Asserting the necessity of establishing new, equitable and global links of partnership

and intra-generational solidarity for the perpetuation of humankind,

Resolved to strive to ensure that present generations are fully aware of their

responsibilities towards future ones, and that a better world is possible for both present and

future generations,

1. Reaffirms the recognition set forth in the declaration adopted by the Heads of

State and Government at the Millennium Summit of the fundamental value of solidarity to

international relations in the twenty-first century in stating that global challenges must be

managed in a way that distributes costs and burdens fairly, in accordance with the basic

principles of equity and social justice, and that those who suffer or benefit least deserve

help from those who benefit most;

2. Also reaffirms that international solidarity is not limited to international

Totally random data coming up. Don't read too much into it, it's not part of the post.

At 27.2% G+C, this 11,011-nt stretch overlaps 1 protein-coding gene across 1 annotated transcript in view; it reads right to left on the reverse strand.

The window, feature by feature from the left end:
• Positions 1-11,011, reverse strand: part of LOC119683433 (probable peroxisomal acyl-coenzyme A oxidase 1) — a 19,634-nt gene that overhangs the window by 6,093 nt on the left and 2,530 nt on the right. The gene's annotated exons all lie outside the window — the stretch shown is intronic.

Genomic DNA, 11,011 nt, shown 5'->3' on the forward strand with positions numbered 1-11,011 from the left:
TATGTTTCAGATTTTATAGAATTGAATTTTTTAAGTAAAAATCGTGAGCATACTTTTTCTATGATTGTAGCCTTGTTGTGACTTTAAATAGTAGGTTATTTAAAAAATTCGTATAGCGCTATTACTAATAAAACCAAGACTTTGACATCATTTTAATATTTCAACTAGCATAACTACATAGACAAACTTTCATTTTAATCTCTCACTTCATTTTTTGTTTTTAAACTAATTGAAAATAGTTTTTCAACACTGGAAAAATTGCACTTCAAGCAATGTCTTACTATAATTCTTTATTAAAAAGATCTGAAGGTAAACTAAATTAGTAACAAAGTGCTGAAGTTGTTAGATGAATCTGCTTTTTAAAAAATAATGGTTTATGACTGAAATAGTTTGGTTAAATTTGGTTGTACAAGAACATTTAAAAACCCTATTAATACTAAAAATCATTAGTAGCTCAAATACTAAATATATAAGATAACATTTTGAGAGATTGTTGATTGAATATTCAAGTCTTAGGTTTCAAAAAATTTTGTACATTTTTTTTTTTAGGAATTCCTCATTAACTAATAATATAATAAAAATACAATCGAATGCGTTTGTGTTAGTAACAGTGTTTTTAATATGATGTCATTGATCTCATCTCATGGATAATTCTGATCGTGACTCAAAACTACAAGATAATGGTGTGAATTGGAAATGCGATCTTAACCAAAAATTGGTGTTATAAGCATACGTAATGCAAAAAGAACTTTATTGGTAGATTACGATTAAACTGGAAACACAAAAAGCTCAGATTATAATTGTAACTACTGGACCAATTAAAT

assistance and cooperation, aid, charity or humanitarian assistance; it is a broader concept

and principle that includes sustainability in international relations, especially international

economic relations, the peaceful coexistence of all members of the international

community, equal partnerships and the equitable sharing of benefits and burdens;

3. Reiterates its determination to contribute to the solution of current world

problems through increased international cooperation, to create conditions that will ensure

that the needs and interests of future generations are not jeopardized by the burden of the

past, and to hand over a better world to future generations;

4. Reaffirms the fact that the promotion of international cooperation is a duty for

States, and that it should be implemented without any conditionality and on the basis of

mutual respect, in full compliance with the principles and purposes of the Charter of the